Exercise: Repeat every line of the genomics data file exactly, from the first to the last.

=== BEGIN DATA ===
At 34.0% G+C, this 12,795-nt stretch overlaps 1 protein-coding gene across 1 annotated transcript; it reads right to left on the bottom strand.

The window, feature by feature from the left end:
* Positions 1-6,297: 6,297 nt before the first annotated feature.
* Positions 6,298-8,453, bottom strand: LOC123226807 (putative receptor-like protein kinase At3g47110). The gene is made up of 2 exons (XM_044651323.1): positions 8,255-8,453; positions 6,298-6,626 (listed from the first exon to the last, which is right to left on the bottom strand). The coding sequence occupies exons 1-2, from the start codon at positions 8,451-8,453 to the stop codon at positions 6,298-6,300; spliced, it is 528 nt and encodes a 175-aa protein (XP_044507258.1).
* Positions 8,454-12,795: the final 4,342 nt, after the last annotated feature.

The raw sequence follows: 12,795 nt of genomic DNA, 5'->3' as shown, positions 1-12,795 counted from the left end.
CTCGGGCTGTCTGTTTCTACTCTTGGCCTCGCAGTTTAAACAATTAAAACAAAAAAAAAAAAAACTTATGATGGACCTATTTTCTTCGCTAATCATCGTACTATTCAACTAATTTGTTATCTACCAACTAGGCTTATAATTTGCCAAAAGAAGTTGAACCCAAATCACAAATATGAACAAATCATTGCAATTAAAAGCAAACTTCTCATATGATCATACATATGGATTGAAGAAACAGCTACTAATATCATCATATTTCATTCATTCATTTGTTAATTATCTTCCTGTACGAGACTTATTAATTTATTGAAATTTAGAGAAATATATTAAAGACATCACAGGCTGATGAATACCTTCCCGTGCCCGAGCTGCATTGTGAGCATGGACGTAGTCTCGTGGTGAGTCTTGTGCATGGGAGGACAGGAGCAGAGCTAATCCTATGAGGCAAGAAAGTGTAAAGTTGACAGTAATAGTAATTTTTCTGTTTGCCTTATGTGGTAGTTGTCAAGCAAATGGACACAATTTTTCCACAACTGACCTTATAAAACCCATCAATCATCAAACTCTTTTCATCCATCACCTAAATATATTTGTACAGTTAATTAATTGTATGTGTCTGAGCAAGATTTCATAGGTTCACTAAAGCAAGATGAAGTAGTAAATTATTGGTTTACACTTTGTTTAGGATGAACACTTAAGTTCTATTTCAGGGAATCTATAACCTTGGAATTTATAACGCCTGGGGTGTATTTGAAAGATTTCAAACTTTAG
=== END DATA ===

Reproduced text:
At 34.0% G+C, this 12,795-nt stretch overlaps 1 protein-coding gene across 1 annotated transcript; it reads right to left on the bottom strand.

The window, feature by feature from the left end:
* Positions 1-6,297: 6,297 nt before the first annotated feature.
* Positions 6,298-8,453, bottom strand: LOC123226807 (putative receptor-like protein kinase At3g47110). The gene is made up of 2 exons (XM_044651323.1): positions 8,255-8,453; positions 6,298-6,626 (listed from the first exon to the last, which is right to left on the bottom strand). The coding sequence occupies exons 1-2, from the start codon at positions 8,451-8,453 to the stop codon at positions 6,298-6,300; spliced, it is 528 nt and encodes a 175-aa protein (XP_044507258.1).
* Positions 8,454-12,795: the final 4,342 nt, after the last annotated feature.

The raw sequence follows: 12,795 nt of genomic DNA, 5'->3' as shown, positions 1-12,795 counted from the left end.
CTCGGGCTGTCTGTTTCTACTCTTGGCCTCGCAGTTTAAACAATTAAAACAAAAAAAAAAAAAACTTATGATGGACCTATTTTCTTCGCTAATCATCGTACTATTCAACTAATTTGTTATCTACCAACTAGGCTTATAATTTGCCAAAAGAAGTTGAACCCAAATCACAAATATGAACAAATCATTGCAATTAAAAGCAAACTTCTCATATGATCATACATATGGATTGAAGAAACAGCTACTAATATCATCATATTTCATTCATTCATTTGTTAATTATCTTCCTGTACGAGACTTATTAATTTATTGAAATTTAGAGAAATATATTAAAGACATCACAGGCTGATGAATACCTTCCCGTGCCCGAGCTGCATTGTGAGCATGGACGTAGTCTCGTGGTGAGTCTTGTGCATGGGAGGACAGGAGCAGAGCTAATCCTATGAGGCAAGAAAGTGTAAAGTTGACAGTAATAGTAATTTTTCTGTTTGCCTTATGTGGTAGTTGTCAAGCAAATGGACACAATTTTTCCACAACTGACCTTATAAAACCCATCAATCATCAAACTCTTTTCATCCATCACCTAAATATATTTGTACAGTTAATTAATTGTATGTGTCTGAGCAAGATTTCATAGGTTCACTAAAGCAAGATGAAGTAGTAAATTATTGGTTTACACTTTGTTTAGGATGAACACTTAAGTTCTATTTCAGGGAATCTATAACCTTGGAATTTATAACGCCTGGGGTGTATTTGAAAGATTTCAAACTTTAG